HMO operator Nick Sturgeon says providing accommodation to UC claimants is becoming too risky and expensive to consider.
A landlord based in South Yorkshire has contacted LandlordZONE to share his growing exasperation with the Universal Credit (UC) rent payments system and how it continues to cause mounting problems for his business, and many other landlords like him.
Nick Sturgeon, a professional HMO landlord, rents out properties to tenants in receipt of Universal Credit and recently put his concerns to the Department of Work and Pensions (DWP).
These include how, because the DWP insists on paying claimants direct initially, it can take him up to 11 weeks to receive his first rent payments when a tenant gets into arrears.
In other words, when these tenants use the money to fund their living expenses rather than pay the rent, payments are subsequently then switched to the landlord, but often too late.
“Support is not given to the private landlord under the Universal Credit system because of the way the legislation is structured,” says Sturgeon.
“This is causing a massive reduction in the number of landlords willing to take tenants in receipt of UC, pushing up homeless numbers and raising poverty because people on benefits are finding it increasingly difficult to be safely housed.
“For example, I have reduced down from operating 11 properties to just two because of the way UC payments are administered.”
Other key failings of the system put to DWP by Sturgeon include:
- How the system does not factor in the mental and physical state of a UC tenant. To avoid the almost inevitable arrears they get into, vulnerable tenants should have their rent paid directly to their landlord from the start of a tenancy, says Sturgeon.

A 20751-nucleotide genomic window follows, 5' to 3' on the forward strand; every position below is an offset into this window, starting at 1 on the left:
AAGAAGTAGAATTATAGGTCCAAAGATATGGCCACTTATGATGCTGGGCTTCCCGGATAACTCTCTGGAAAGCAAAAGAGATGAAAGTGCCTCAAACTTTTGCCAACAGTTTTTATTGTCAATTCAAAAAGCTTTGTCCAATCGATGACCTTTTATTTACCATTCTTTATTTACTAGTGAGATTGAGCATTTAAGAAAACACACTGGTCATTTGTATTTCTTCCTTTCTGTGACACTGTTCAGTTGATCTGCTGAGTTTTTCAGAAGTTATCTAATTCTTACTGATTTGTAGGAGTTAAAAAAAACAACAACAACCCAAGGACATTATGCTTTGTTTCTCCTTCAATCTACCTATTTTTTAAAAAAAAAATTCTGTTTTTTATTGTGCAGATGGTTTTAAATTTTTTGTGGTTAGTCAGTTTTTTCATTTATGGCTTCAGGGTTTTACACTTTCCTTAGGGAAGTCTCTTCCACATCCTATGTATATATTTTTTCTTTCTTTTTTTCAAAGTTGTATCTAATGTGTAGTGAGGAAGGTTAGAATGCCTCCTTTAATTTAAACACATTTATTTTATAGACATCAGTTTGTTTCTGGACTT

- DWP Case Managers and Account Managers rarely respond when sent paperwork by landlords chasing payment or requesting that rent be paid to them direct after the tenant has agreed that it should take place.
- When a tenant in receipt of UC gets into arrears, it can take months and even years for the money to be recouped by the landlord via the Third Party Deductions system.
- If a tenant is in arrears and then moves out, it is very difficult for landlords to get the money owed deducted from the person’s benefits payments.
- Private landlords are treated more harshly than social landlords or charities providing accommodation, who are more easily able to be reimbursed for arrears through the Alternative Payments System.
“Why are such normal and previously standard arrangements not allowed or extended to the private landlord under Universal Credit when this was a lynchpin of the Housing Benefit system?” asks Sturgeon.
“It ensured that a tenant could request accommodation from a landlord who knew they would be paid retrospectively for providing the accommodation.”
If you are a landlord suffering similar problems with the UC payments system as Nick, get in touch via firstname.lastname@example.org.